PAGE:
Pope Francis said the Cold War-era policy of nuclear deterrence is no longer viable and that the mere possession of nuclear weapons is now “irrational.”
Flying through Asia en route home from Bangladesh Saturday, Francis said: “We’re at the limit of licitly having and using nuclear arms. Why? Because today, such sophisticated nuclear arsenals risk destroying humanity or at least a great part of it.”
Amid increasingly heated rhetoric between the U.S. and North Korea, Francis told a nuclear disarmament conference last month that mere possession of nuclear weapons was to be condemned, given the risks, and that the only viable path forward was total disarmament.
Francis said he wanted to pose the question as a pope: “Today, is it legitimate to keep nuclear arsenals as they are? Or to save creation, to save humanity today, isn’t it necessary to go back?”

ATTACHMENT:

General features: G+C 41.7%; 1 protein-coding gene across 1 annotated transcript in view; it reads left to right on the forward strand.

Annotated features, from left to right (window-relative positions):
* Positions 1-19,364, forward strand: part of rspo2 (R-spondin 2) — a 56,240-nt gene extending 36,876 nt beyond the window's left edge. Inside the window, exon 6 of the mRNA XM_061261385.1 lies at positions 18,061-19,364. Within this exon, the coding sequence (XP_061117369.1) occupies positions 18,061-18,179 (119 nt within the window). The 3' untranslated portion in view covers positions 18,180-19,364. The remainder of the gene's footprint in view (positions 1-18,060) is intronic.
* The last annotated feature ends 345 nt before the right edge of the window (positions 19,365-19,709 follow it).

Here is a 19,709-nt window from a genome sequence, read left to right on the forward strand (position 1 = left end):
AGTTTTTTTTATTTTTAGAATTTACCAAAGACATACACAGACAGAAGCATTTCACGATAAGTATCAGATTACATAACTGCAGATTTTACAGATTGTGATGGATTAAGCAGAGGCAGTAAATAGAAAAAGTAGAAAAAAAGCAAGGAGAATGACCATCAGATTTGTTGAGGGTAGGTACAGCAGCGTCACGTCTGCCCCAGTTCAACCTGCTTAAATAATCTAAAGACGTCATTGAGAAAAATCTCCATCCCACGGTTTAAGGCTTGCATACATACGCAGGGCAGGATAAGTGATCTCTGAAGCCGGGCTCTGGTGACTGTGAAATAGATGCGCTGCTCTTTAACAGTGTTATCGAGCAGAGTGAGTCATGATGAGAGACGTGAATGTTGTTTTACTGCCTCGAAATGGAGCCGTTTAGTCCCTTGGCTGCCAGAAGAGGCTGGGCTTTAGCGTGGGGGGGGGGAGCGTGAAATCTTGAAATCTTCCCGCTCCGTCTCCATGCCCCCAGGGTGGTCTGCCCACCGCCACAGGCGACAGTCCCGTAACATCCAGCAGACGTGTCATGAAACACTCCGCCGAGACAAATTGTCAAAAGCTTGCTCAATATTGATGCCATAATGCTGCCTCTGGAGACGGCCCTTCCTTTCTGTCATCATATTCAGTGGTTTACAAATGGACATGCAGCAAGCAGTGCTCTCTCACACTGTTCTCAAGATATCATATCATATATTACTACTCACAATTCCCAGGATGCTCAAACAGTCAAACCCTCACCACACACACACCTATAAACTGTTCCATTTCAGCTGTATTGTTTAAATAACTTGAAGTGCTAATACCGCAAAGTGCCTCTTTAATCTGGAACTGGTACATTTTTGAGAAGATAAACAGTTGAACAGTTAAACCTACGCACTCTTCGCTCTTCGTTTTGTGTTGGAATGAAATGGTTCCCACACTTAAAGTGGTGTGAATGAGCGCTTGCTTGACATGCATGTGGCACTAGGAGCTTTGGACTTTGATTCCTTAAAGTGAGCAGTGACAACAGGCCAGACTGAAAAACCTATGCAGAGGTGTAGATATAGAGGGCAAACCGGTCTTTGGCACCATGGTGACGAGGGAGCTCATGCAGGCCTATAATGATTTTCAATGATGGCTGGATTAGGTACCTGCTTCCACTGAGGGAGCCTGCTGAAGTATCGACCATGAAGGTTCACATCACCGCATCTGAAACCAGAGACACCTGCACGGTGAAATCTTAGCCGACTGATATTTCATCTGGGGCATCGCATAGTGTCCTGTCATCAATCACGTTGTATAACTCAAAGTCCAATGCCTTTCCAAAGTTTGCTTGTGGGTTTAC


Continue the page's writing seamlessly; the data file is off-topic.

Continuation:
Pope Francis also defended his public silence in Myanmar over the plight of Rohingya refugees, saying a public denunciation would have “slammed the door in the face” of his hosts and prevented his overall message from being heard.
Francis said Saturday he chose instead to speak in general terms about human rights in public so that he could speak more frankly in private.
He said he was “very, very satisfied” that his message had been received in his private meetings with Aung San Suu Kyi and Myanmar’s powerful military chief, Gen. Min Aung Hlaing.
He also said: “It’s true I didn’t have the pleasure of slamming the door in their face publicly with a denunciation. But I had the satisfaction of dialogue, and letting the other side dialogue, and in this way the message arrived.”